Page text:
“My other observation is there are many on-going attacks on the technology underlying the HTTPS protocol. HTTPS is what allows secure web-transactions for ecommerce. The underlying SSL protocol is no longer safe, and older versions of the alternative TLS are no longer safe either. Yet many companies continue to support these deprecated technologies, afraid of the small amount of business they might lose to older browsers or unwilling to update their infrastructure to keep their systems secure.”

HNN: What is something you hope happens in 2018?
Bell: “I hope that owners recognize the value in keeping their software and systems updated, current and secure, and they understand that it is as important to guests as clean rooms and new carpet even though it is less visible until it fails.”

HNN: What is something you’re worried might happen in 2018?
Bell: “I have observed speculation that several attacks on publically traded companies have occurred specifically to manipulate the value of their stock. I would not be surprised to see this happen to one or more companies in the hotel industry.”

HNN: Do you expect to see the same pace of data breaches in the hotel industry in 2018? Why or why not?
Bell: “Yes, I expect the same pace of breaches because the fundamentals haven’t changed.”

HNN: Are there any simple steps hoteliers can take to mitigate the possibility of breaches?
Bell: “Security is often both simple and complex. I grew up in a rural community, where many people didn’t lock their doors. I live in an urban area now, and I never exit the front door without locking it. That is enough to stop most potential crime against my home and the possessions it contains. Still someone years ago bashed down my front door when no one was home and robbed me. I don’t keep a lot of valuables in the house, and I was adequately insured, so the overall harm was minimal.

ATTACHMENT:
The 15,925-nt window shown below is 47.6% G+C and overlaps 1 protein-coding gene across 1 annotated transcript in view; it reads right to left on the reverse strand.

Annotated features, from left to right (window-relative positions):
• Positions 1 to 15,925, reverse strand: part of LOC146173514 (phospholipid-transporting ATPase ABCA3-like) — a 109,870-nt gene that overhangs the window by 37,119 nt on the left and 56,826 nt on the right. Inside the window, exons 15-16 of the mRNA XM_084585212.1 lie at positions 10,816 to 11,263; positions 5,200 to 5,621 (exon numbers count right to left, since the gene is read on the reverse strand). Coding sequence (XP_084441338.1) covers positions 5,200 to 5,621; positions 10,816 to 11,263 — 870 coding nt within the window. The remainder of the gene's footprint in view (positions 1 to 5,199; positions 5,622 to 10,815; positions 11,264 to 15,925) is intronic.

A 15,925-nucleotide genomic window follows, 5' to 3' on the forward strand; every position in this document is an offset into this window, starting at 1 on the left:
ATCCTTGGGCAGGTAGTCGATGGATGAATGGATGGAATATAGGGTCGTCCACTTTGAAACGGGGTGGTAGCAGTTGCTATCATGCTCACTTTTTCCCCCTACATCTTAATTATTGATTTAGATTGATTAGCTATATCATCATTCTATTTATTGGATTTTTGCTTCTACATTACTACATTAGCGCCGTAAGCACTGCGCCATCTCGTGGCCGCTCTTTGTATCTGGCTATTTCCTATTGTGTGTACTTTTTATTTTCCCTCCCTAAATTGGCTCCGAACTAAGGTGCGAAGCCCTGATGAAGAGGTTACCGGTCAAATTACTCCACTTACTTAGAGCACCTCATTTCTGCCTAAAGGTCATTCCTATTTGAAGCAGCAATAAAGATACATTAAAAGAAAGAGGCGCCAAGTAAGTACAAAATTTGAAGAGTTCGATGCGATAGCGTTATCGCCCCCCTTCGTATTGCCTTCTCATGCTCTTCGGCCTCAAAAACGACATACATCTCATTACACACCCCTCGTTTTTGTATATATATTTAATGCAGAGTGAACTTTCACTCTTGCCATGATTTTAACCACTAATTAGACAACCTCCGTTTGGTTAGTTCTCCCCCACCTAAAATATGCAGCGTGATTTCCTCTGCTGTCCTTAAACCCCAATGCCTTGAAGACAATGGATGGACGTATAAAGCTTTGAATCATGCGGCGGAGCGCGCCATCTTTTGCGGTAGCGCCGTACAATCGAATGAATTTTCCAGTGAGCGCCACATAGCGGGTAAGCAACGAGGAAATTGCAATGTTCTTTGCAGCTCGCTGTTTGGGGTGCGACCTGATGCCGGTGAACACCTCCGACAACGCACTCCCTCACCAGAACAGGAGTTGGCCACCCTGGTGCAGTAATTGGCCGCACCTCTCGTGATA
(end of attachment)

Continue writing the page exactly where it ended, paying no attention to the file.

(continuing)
“The point I am trying to make is: don’t store your valuables where they are easily accessed, and make sure you have backups as insurance. If you have data you are trying to protect, don’t make it easily accessible directly from the web. Put layers in front of the data. Consider limiting user access, to one record at a time. Verify users, force longer passwords, use multi-factor authorization when appropriate. In other words, lock the front door.”

HNN: Do you think tech security is something the industry takes seriously enough?
Bell: “I have seen this scenario too many times: ‘The owner wants to spend the money on a new chandelier for the lobby instead of upgrading the computer equipment. Can you tell us how to make it compliant for another three years?’ I have learned the problem is the decision-makers are often not aware of the risks, that is the potential losses and the chances of a loss occurring. This often leads to decisions being made that are not appropriate to the actual situation.

HNN: Should hoteliers be concerned about the new Spectre and Meltdown vulnerabilities found in computer processors that have recently been disclosed? Do you expect these to be impactful for the hotel industry?
Bell: “Hoteliers should be aware of the issues and how they can impact their platforms. It appears that the manufacturers and software vendors are working quickly and diligently to address the issues and minimize the threats. In the end, you may get a little less performance for the price, but the threat will be mitigated.”